Prior to Wednesday, the left-handed-hitting left fielder recorded three straight 0-for-4 games.
The Marlins' top prospect, according to MLB.com, has always been a highly productive hitter, so he wasn't about to get rattled.
"I think there have been some good at-bats," Yelich said. "It's a short sample, nothing to worry about. I've struck out a couple of times, too, but that's going to happen."
What's significant about Yelich's development is that he feels he belongs.
"It's not like I feel overmatched at all up there or anything like that," Yelich said. "I've hit the ball hard sometimes, and they haven't found the holes. And there are some pretty good pitchers, too."
Before manager Mike Redmond moved Yelich to the leadoff spot three games ago, Yelich started off hitting second behind Adeiny Hechavarria.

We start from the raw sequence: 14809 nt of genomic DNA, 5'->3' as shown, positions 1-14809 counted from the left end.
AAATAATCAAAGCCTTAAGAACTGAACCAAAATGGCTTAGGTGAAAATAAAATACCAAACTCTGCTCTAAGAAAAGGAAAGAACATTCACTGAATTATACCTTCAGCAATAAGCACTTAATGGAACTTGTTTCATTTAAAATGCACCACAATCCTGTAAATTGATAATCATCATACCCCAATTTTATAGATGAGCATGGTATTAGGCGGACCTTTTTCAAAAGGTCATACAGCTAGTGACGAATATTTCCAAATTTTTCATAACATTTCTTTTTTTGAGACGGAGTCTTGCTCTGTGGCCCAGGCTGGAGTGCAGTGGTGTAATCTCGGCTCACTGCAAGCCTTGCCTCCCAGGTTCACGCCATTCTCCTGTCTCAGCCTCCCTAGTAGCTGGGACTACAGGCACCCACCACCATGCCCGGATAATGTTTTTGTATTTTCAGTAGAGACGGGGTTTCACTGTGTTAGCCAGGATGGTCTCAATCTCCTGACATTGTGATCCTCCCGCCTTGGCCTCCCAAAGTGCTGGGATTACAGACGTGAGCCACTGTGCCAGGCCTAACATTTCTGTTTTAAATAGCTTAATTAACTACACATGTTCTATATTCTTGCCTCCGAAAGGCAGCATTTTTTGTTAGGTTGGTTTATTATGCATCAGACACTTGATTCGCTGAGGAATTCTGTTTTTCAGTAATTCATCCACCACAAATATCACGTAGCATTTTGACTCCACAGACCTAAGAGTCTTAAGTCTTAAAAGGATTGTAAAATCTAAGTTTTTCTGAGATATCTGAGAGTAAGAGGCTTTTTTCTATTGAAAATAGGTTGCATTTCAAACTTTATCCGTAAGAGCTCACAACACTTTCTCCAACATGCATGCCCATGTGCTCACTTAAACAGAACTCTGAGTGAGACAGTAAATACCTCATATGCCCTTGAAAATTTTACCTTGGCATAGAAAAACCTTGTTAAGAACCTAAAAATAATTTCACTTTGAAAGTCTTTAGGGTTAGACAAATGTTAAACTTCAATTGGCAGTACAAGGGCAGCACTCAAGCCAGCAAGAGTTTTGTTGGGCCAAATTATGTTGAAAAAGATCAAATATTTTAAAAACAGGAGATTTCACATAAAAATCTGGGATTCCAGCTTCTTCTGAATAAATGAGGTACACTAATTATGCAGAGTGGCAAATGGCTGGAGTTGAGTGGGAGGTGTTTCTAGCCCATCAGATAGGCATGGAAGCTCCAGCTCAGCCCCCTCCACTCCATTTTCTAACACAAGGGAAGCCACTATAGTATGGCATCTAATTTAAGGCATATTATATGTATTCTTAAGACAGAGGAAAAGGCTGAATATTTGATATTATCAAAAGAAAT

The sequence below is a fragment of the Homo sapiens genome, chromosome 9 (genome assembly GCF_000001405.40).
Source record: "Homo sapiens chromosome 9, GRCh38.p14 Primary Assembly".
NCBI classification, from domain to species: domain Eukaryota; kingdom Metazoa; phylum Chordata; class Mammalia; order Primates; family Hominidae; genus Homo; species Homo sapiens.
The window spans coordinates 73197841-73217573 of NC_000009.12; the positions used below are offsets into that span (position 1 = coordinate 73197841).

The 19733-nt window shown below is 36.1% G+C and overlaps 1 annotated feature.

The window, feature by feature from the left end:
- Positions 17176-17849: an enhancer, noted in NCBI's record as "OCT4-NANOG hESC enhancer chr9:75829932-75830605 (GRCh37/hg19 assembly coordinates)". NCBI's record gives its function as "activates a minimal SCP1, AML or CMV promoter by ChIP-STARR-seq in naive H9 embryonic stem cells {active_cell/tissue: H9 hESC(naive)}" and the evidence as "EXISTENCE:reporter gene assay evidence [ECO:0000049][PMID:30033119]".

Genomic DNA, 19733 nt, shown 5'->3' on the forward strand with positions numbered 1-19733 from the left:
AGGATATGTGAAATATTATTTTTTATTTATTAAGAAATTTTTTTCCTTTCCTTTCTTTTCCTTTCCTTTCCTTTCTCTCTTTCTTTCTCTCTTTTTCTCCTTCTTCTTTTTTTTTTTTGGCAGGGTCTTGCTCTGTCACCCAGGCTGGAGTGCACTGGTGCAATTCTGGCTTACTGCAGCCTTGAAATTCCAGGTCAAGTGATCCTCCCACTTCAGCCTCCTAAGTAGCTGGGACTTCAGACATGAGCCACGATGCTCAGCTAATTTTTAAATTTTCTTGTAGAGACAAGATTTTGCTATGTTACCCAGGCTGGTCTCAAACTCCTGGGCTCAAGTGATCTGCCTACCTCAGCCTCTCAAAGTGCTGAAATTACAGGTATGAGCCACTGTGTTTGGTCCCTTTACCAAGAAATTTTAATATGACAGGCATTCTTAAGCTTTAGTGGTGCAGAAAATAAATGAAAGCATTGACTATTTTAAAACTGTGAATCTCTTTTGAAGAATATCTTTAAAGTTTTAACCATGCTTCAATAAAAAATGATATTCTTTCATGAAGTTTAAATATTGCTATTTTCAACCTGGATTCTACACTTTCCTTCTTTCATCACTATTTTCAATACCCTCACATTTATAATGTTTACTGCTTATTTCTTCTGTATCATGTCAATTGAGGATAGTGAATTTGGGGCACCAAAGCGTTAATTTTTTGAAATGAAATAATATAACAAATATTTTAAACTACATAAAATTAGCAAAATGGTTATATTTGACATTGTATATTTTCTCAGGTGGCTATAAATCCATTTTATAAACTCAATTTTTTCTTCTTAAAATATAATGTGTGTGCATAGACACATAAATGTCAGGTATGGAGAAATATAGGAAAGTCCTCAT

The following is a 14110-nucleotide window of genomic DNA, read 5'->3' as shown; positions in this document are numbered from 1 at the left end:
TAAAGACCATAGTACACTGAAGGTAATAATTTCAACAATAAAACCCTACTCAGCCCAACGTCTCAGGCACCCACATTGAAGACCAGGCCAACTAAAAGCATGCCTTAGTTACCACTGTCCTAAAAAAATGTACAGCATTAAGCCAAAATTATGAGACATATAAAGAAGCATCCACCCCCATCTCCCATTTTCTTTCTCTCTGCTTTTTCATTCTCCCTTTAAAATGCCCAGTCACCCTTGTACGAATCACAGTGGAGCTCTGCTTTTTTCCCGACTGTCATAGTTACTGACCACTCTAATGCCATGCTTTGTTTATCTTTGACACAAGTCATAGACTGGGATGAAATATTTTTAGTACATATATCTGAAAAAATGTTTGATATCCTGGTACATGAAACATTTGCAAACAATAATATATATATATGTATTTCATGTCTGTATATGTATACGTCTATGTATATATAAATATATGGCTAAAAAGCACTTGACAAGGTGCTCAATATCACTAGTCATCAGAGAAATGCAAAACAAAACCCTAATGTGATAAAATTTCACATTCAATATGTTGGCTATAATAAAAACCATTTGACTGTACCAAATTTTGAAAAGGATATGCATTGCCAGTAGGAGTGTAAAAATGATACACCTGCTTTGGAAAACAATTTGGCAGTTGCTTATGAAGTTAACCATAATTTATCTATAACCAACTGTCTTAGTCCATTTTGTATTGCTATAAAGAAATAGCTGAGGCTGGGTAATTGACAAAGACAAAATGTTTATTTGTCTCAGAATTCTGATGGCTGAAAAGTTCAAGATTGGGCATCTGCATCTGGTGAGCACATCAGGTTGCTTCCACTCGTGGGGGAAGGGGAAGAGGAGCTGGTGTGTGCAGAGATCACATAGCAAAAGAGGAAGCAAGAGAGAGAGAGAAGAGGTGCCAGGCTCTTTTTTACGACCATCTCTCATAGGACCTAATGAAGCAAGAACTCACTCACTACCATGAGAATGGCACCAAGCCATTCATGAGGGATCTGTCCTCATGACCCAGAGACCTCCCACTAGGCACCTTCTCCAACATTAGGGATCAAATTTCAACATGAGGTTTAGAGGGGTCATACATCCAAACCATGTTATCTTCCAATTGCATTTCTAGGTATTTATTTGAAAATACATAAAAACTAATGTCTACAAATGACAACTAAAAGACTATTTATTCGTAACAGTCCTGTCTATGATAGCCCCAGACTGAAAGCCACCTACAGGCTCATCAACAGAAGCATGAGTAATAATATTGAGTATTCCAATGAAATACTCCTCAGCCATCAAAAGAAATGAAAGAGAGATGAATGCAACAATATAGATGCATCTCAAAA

But Hechavarria is a more aggressive hitter, and Yelich has better plate discipline and he draws more walks, so he was moved to the top.
"There is no pressure," Yelich said. "Obviously, everybody wants to get on base and help the team and get something started right away. It doesn't always work out that way.
"The more quality at-bats you put together over the course of time, it's going to play out in your favor. You'll be on base more times and be in position for the big guys to drive you in."
Joe Frisaro is a reporter for MLB.com. He writes a blog, called The Fish Pond. Follow him on Twitter